Take Barbara Herr, a 64-year-old paralegal. She’s a lifelong Democrat, she said, and in some ways the issue’s target voter: a self-described “political junkie” who voted for Sanders in his presidential campaign.

She has a shellfish allergy so she carries an EpiPen — a medication for which drugmaker price hikes sparked national scorn and a congressional hearing. Even though the ballot question would not likely directly affect her medication spending, she thinks prescription drug pricing is a “grave concern” and must be addressed.

So far, though, she’s a likely no vote.

“It just is very confusing,” Herr said, reflecting on her impending Election Day decision. “I have read quite a bit about it, and I don’t think it achieves much of anything.”

In some ways, experts said, this response is to be expected.

Drug pricing is complex and already has caused head-scratching among policymakers and academics, noted Rachel Sachs, an associate professor of law at Washington University in St. Louis, who studies the issue. In a recent congressional hearing, lawmakers struggled to identify the key source of price spikes, or the best place to attempt regulation.

“Confusion is a very normal thing to feel when looking at this,” Sachs said. “And a concern I might have is whether the parties on either side, when they’re spending on advertisements — either for or against the initiative — are really seeking to stoke that confusion.”

KHN’s coverage of prescription drug development, costs and pricing is supported in part by the Laura and John Arnold Foundation.

New ‘Instructions’ Could Let Dementia Patients Refuse Spoon-Feeding

November 03, 2017

People who abhor the thought of being kept alive with feeding tubes or other types of artificial nutrition and hydration have, for years, had a way out.

They could document their wishes to halt such interventions — and have them honored — using advance directives.

That includes patients diagnosed with progressive dementia who are able to record crucial end-of-life decisions before the disease robs them of their mental capacity.

But the practice has rarely — almost never — included provisions to refuse food and fluids offered by hand. Until now.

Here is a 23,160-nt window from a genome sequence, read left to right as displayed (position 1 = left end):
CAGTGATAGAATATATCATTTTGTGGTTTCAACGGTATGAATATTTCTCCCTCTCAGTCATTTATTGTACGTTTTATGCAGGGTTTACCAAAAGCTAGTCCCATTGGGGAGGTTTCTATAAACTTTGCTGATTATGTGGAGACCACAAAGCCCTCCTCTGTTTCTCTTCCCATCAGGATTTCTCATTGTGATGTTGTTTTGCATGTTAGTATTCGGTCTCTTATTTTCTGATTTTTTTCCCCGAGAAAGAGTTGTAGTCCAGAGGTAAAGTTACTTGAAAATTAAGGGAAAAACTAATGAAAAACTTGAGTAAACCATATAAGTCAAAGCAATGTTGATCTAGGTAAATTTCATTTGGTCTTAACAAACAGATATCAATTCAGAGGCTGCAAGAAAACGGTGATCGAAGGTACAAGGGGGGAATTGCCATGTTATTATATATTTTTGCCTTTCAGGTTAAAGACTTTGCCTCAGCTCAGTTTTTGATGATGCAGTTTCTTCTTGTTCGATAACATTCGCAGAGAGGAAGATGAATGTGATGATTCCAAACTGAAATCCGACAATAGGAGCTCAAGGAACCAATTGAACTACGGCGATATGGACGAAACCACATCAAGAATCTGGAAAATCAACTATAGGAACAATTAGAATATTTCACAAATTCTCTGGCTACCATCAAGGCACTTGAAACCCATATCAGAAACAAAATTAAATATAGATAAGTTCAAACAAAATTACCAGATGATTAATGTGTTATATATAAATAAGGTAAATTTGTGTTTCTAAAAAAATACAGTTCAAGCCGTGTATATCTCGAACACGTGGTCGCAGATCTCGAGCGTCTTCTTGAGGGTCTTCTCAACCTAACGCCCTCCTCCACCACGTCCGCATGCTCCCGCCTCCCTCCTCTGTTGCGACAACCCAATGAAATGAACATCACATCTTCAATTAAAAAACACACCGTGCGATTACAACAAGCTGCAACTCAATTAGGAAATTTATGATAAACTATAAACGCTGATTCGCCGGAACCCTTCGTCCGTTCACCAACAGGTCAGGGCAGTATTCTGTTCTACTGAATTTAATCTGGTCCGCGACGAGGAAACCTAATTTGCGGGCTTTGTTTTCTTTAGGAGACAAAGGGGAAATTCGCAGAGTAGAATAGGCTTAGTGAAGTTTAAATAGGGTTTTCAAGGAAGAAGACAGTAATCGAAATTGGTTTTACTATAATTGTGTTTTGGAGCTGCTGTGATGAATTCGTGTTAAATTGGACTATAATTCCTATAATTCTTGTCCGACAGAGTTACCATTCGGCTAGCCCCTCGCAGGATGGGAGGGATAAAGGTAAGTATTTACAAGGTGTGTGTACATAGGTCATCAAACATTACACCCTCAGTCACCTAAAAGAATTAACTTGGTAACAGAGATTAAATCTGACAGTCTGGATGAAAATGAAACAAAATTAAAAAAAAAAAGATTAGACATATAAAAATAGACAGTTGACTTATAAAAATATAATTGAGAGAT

A Washington state agency that advocates for medical aid-in-dying has created guidelines for dementia patients who don’t want to be spoon-fed at the end of life.

This KHN story also ran on NPR. It can be republished for free (details).

The group End of Life Washington, or EOLWA, which assists people using the state’s 2009 Death with Dignity Act, recently posted new “Instructions for Oral Feeding and Drinking” on its website.

Aimed at people with Alzheimer’s disease and other progressive dementias, the document provides a two-page template for patients to instruct caregivers not to provide oral food or fluids under certain circumstances. There’s another document explaining the do’s and don’ts of using it.

The instructions are ground-breaking for patients who fear losing control not only of their faculties but of their free will to live and die on their terms, said Sally McLaughlin, executive director of EOLWA.

“We get calls from folks with concerns about dementia and concerns about the fact that loved ones with dementia feel like they’re being force-fed,” McLaughlin said. “Many, many folks understand that as they stop eating, they would like no one else to feed them.”

Critics say the new document raises concerns about potential mistreatment of vulnerable patients, arguing that such “instructions” could be used essentially to starve the elderly or incapacitated.

“It really is troubling,” said Stephen Drake, research analyst for the disability rights group Not Dead Yet.

He points to other so-called right-to-die efforts, such as the refusal of artificial nutrition and hydration, saying they started out narrowly defined and then became common practice.

“It really is a big game changer in the number of people whose lives can be ended when they’re in vulnerable situations,” Drake said. “In legal situations, this is a door-opener.”

Proponents of the guidelines say they fill a gap in information for people already interested in navigating the uncertain landscape that surrounds assisted feeding at the end of life.

“What we are saying is that there are objective and somewhat subjective conditions in the future where you can say ‘I’m giving you instructions now to help you interpret my wishes,’” said Bob Free, a Seattle lawyer who helped draft the document. “We have never really seen a standard form or advance directive to govern this.”